BEIJING, May 28 (Xinhua) — The European Union is turning to technology to recover from the crisis in the new crown epidemic in order to compete more strongly with the U.S. and China in key areas,media reported. The European Commission on Wednesday proposed a 750 billion euro ($825 billion) economic recovery fund.
One of the goals of the Economic Recovery Fund is to achieve self-reliance in key areas of science and technology as the new corona crisis recovers, the commission said.
It also highlights how the EU 27 is dependent on other countries in key areas of science and technology and in the supply of key materials.
“This new pandemic and its impact on our lives and economy have highlighted the importance of digitizing the EU economy and society,” the European Commission said in announcing plans to help EU countries.
The proposal includes increased investment in 5G and 6G networks, with potential benefits in health, education, transport, logistics and the media. However, no specific investment figures are given in this regard.
More money will also be made in other areas, including artificial intelligence, network security, secure communications, data and cloud infrastructure, supercomputers, quantum and blockchain.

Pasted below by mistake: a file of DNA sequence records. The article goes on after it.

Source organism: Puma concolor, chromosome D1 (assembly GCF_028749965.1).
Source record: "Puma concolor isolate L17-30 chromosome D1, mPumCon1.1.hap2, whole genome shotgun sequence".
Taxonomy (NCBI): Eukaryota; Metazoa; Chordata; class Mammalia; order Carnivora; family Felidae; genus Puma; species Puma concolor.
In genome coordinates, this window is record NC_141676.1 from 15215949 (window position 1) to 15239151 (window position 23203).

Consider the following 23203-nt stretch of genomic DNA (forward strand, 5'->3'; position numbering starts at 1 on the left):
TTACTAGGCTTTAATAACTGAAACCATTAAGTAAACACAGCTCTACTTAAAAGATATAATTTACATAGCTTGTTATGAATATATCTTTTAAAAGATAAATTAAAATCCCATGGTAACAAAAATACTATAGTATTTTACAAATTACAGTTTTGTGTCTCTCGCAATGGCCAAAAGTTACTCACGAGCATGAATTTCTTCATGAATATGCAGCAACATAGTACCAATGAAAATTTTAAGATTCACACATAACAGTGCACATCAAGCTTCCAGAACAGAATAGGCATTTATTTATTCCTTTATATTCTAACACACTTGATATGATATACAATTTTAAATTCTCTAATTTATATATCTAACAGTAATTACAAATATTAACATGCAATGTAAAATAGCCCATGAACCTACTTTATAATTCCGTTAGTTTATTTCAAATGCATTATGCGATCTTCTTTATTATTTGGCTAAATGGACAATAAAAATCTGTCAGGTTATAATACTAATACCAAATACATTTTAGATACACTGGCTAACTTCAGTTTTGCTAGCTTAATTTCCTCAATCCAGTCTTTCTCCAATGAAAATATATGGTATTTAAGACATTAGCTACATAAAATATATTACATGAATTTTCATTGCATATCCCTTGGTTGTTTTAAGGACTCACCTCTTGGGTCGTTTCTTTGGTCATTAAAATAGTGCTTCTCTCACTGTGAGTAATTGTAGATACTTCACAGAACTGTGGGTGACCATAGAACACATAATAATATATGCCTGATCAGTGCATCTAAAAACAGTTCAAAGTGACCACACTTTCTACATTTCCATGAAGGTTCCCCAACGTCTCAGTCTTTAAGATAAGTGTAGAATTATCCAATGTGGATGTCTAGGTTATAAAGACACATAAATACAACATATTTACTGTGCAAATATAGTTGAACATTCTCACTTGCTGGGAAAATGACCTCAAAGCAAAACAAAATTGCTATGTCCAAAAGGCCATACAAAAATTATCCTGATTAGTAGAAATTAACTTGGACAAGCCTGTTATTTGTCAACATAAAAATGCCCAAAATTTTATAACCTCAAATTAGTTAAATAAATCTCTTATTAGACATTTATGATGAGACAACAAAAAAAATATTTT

The Commission stressed that it planned to adopt a data law to take full advantage of the EU’s data wealth in the fields of industry, environment, health, transport and public administration.
The European Commission has warned of a new data law, known as the Digital Services Act, to be released by the end of 2020, which will have clear provisions on the large online platforms used by thousands of European companies.
“The bill will provide more robust security for online customers, prevent the platform from abusing market power, give small businesses equal opportunities, and ensure a fair market environment,” the commission said.
The proposed cyber security strategy, which aims to help EU countries strengthen cyber security and respond to malicious cyber attacks, will become clearer in the coming months.